void sort(std::vector<int>& data);

Of course it’s necessary to test it with many inputs. You could start with writing following code:

class SelectionSort_test : public QObject
{
    Q_OBJECT

public:
    SelectionSort_test();

private Q_SLOTS:

    void sort_test();
};
void SelectionSort_test::sort_test()
{
    // C++11 extended initialization list
    vector<int> inputVector_1({5,8,9,2,0});
    vector<int> result_1({0,2,5,8,9});
    sort(inputVector_1);
    QCOMPARE(inputVector, result);

    vector<int> inputVector_2({0,1,0,1,0});
    vector<int> result_2({0,0,0,1,1});
    sort(inputVector_2);
    QCOMPARE(inputVector_2, result_2);

    vector<int> inputVector_3({9,8,7,6,5});
    vector<int> result_3({5,6,7,8,9});'
    sort(inputVector_3);
    QCOMPARE(inputVector_3, result_3);
}

It’s a bit repetitive and the code size grows very fast with adding new data sets. Besides, if you need to modify the test case, you need to do the change n times, what may lead to some mistakes.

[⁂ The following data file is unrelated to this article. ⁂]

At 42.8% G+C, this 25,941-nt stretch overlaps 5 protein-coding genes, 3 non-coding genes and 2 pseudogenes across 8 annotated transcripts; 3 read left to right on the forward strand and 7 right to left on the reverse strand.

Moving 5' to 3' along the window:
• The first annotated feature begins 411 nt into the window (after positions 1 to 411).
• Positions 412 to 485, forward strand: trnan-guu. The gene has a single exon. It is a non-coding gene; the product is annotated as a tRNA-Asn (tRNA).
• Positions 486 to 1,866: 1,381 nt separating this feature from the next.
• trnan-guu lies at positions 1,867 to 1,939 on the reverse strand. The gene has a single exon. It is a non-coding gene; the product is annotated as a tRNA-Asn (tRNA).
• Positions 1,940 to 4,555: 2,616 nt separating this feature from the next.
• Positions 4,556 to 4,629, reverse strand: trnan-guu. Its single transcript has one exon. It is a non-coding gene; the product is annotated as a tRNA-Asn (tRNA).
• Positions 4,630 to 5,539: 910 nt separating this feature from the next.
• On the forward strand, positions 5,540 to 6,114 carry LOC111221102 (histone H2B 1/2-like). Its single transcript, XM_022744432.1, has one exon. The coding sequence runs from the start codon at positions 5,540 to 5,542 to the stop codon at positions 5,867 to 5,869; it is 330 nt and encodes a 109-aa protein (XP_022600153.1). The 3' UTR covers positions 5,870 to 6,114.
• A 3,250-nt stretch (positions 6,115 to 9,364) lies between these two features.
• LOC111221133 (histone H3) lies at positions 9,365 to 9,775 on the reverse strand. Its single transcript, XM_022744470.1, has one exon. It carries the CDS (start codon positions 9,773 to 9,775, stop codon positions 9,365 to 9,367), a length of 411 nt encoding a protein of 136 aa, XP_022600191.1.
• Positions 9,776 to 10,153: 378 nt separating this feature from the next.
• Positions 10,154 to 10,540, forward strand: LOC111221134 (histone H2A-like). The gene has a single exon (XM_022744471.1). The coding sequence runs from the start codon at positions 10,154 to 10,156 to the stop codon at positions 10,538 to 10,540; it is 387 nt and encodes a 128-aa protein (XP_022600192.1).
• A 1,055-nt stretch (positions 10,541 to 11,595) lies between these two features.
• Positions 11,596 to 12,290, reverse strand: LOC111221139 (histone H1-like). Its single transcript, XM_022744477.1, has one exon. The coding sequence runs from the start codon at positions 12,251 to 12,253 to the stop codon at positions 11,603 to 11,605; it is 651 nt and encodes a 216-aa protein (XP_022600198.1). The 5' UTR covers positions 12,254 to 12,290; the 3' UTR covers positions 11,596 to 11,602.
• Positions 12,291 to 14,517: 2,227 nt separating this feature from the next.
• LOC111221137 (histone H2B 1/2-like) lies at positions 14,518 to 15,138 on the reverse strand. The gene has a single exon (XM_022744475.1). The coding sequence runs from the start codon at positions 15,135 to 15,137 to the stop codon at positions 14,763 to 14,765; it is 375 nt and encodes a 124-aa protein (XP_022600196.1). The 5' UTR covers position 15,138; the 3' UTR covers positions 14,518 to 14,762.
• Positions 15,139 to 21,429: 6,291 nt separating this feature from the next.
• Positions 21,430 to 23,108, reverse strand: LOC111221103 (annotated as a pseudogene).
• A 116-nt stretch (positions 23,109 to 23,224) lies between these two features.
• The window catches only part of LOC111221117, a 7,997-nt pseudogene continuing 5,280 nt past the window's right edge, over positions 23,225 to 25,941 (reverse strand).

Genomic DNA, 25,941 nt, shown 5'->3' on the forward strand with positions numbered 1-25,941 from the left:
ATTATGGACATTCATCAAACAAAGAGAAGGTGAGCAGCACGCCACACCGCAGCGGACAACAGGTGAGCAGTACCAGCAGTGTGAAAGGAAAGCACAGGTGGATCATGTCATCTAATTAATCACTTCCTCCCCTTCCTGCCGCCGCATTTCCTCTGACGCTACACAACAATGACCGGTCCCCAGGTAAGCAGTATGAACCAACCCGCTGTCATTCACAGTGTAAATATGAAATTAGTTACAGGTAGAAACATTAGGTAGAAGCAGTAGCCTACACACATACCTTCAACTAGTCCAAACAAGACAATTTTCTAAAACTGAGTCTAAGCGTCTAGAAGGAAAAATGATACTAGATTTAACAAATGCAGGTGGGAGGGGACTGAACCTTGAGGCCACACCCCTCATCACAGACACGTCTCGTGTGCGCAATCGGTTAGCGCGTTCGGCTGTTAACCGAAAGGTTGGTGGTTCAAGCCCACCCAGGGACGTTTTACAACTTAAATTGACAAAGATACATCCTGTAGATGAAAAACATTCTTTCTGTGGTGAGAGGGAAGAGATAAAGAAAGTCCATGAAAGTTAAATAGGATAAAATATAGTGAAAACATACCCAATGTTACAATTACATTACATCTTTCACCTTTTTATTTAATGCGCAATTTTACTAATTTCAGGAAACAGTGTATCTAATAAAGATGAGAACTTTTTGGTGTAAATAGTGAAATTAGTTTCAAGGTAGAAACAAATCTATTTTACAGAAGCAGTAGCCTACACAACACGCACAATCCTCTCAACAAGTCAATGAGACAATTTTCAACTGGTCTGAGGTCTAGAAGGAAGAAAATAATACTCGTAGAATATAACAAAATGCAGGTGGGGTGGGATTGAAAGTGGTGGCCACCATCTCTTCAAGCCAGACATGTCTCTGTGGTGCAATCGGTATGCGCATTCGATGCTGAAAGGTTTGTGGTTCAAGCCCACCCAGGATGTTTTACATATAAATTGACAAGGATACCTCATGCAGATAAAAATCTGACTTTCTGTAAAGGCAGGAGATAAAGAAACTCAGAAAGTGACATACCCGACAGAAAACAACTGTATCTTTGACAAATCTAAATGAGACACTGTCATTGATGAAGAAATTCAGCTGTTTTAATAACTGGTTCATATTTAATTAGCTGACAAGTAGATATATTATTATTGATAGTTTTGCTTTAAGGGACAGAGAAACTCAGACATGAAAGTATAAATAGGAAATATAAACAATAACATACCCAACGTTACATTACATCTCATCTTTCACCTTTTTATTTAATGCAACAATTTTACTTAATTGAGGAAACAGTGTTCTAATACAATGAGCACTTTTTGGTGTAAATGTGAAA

That’s where the data driven testing should be used. To start with data driven testing, you need to define another private Q_SLOT with the name of the test function + “_data” postfix, like:

private Q_SLOTS:
    void sort_test();
    void sort_test_data();

The sort_test_data() method contains the data passed to sort_test() method. The body of sort_test_data() needs following elements: first, use QTest::addColumn to define the parts of your data set. Here we need input vector of type vector of int and the result also of type vector of int. Then use QTest::newRow to fill the data sets with data; each row is separate data set.

void SelectionSort_test::sort_test_data()
{
    QTest::addColumn<vector<int>>("inputVector");
    QTest::addColumn<vector<int>>("result");

    QTest::newRow("set 1")
            << vector<int>({5,8,9,2,0})
            << vector<int>({0,2,5,8,9});

    QTest::newRow("set 2")
            << std::vector<int>({0,1,0,1,0})
            << std::vector<int>({0,0,0,1,1});

    QTest::newRow("set 3")
            << std::vector<int>({9,8,7,6,5})